JC Superstar

Photography by Michael PowersThe style set flipped when Juan Carlos Obando, or JC as everyone calls him, debuted his eponymous line last October at L.A.’s Spring 2005 Fashion Week. Everyone wanted to know where the heck this guy had come from. Such a bright and beautiful talent, such a thrilling unknown-makes-good triumph. With that one very polished collection of über-sexy, artfully constructed clothes and shoes, Obando transformed himself into a name to be reckoned with — just as he had calculated. Now don’t get me wrong. Obando is no flinty-eyed fashion fast-talker. Oh, no. He’s so darn charming, so effervescently genuine that you want to sweep him in your arms and absorb some of that cheerful spirit. And he’s got the goods, designwise. But you see, JC Obando also understands image. Profoundly. Particularly, how to develop one. And why it matters. After all, what is fashion — at its most basic — if not image? He knows how to build a brand, how to create desire, how to translate ideas, how to sell. Maybe you bought a Toyota based on his “Let imagination run your life” ad campaign. That was back a couple of years, when he was just 24 years old, a creative director at powerhouse ad agency Saatchi & Saatchi after stints at Bates Worldwide and Young & Rubicam, top of his game, awards galore, and a highly acclaimed Super Bowl ad under his belt. “I’ve always loved the visual communications aspect of things. I was always in love with advertisements and fashion ad campaigns. They were my passion from the get-go.” As a kid, splitting time between Colombia and Miami, he would collect ad campaigns, such as the Campari spots from the ’80s (which he still has). Or he would doodle designs for the look of a plane, from headrest covers to boarding passes. No surprise he started his ad agency ascent while still a student at the University of Miami.

From left: Ivy is in a brushed cotton coat and goatskin shoes; Heather wears a lycra bathing suit with silk necklace and goatskin shoes; Kerry is in a stretch micro taffeta dress and goatskin shoes; Renata wears a stretch silk skirt with pleat detail, brushed cotton jacket with suede belt and knitted goatskin sandals; Sarah is in a stretch silk bustier with bias detail, silk radzimir skirt and belt, and goatskin shoes.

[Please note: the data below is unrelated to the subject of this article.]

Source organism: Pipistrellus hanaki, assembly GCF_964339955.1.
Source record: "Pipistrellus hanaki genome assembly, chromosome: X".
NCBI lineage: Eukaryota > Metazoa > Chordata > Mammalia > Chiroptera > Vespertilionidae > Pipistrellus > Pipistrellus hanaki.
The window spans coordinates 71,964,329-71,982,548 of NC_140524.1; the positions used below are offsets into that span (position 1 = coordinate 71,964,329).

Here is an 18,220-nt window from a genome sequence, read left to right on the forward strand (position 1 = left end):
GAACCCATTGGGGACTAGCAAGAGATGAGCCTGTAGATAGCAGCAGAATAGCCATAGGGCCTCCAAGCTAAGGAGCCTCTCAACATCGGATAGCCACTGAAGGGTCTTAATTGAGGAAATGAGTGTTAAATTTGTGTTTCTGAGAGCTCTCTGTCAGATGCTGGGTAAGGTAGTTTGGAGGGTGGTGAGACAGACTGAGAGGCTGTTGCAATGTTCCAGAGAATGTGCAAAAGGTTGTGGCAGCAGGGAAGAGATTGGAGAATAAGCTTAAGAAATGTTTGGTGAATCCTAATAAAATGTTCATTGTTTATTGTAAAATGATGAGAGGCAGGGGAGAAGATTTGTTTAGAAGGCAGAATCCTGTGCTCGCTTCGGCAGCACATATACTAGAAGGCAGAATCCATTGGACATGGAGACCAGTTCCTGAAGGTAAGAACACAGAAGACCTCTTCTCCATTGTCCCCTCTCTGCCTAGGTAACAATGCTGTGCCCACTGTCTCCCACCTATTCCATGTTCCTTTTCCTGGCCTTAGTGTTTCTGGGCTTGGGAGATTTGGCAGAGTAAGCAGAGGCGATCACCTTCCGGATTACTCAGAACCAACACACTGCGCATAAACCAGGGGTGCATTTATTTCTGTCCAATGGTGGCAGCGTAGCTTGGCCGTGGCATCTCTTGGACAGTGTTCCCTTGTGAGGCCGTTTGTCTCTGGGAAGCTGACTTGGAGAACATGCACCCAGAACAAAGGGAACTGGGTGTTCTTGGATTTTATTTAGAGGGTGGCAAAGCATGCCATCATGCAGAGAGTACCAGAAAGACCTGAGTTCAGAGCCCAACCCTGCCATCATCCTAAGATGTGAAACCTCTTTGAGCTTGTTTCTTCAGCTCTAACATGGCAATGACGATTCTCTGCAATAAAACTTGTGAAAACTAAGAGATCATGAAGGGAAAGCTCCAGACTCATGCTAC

It was on the Toyota campaign that he began incorporating more and more fashion, using elements people could relate to — say, the latest sunglasses, or a certain designer for a certain SUV. Establishing a lifestyle connection. Colleagues said his commercials were big fashion extravaganzas. “I was coming into fashion, but without knowing it,” Obando says. “It was a very organic transition.” In a way, his transformation started from the ground up. Off to Italy he went for six months to be a fashion consultant for shoe companies, footwear being a longtime enthusiasm. He studied production and manufacturing, and also had a visually driven fashion series published in a Rizzoli hardcover. He started designing shoes. But he soon found himself sketching entire outfits, creating looks for the shoes. “It was the only way for me to understand the shoe. By doing that I had my first collection.” Which led to an obsession with how clothes are made. Don’t even get him going on seaming or thread thicknesses. He used the skills acquired from nearly 10 years of serving up modern eye candy in commercials and print to launch his line, spending a year and a half structuring his company, formulating the brand, making the foundation on which to build the image. And, of course, figuring out who his customer is: “Fashion conscious but not a fashion slave. She mixes and matches and makes her themes unique. She dresses for herself, to tempt others. I just want to make a woman look desirable.” And then he went to New York with some samples and persuaded Fern Mallis, who heads up 7th on Sixth which, along with Smashbox, puts on L.A.’s Fashion Weeks, to give him a show — cleverly keeping the line on the quiet until that dazzling debut. He proved in his first and then second collection this past March that he can do constructed, high-end tailoring. But his next collection will be a dramatic departure from his first two — sorry, sworn to secrecy on the details — but suffice to say it will reflect his Latin American roots. More experimental. The imagemaker: Juan Carlos Obando He admits he gets bored quickly — even with himself — which pushes him to change. But will he grow tired of fashion? “No, there’s too much love — way too much love. I came into fashion to make a mark.” Fashion, says Obando, gives him the means to most fully express his many deep passions: art, photography, performance, construction, image-making. And he’s in no hurry to take his talent elsewhere. “You have no idea how much I love this city. I said I want to be a fashion designer and here I am. L.A. gave me that.” Juan Carlos Obando is available at Des Kohan, 671 Cloverdale Ave., mid-Wilshire, (323) 857-0200; or www.jcobando.com. Photography: Michael Powers Models: Kerry Dyer, Ivy Dunbar, Renata Zajec, Sarah Happel, Heather Anderson (all from L.A. Models) Makeup by Daniel Ordonez and Liz Buenrostro; hair by Rada Maksomovich and Tonantzin Rodriguez (all from L Salon) Stylist: Elwira Miezal

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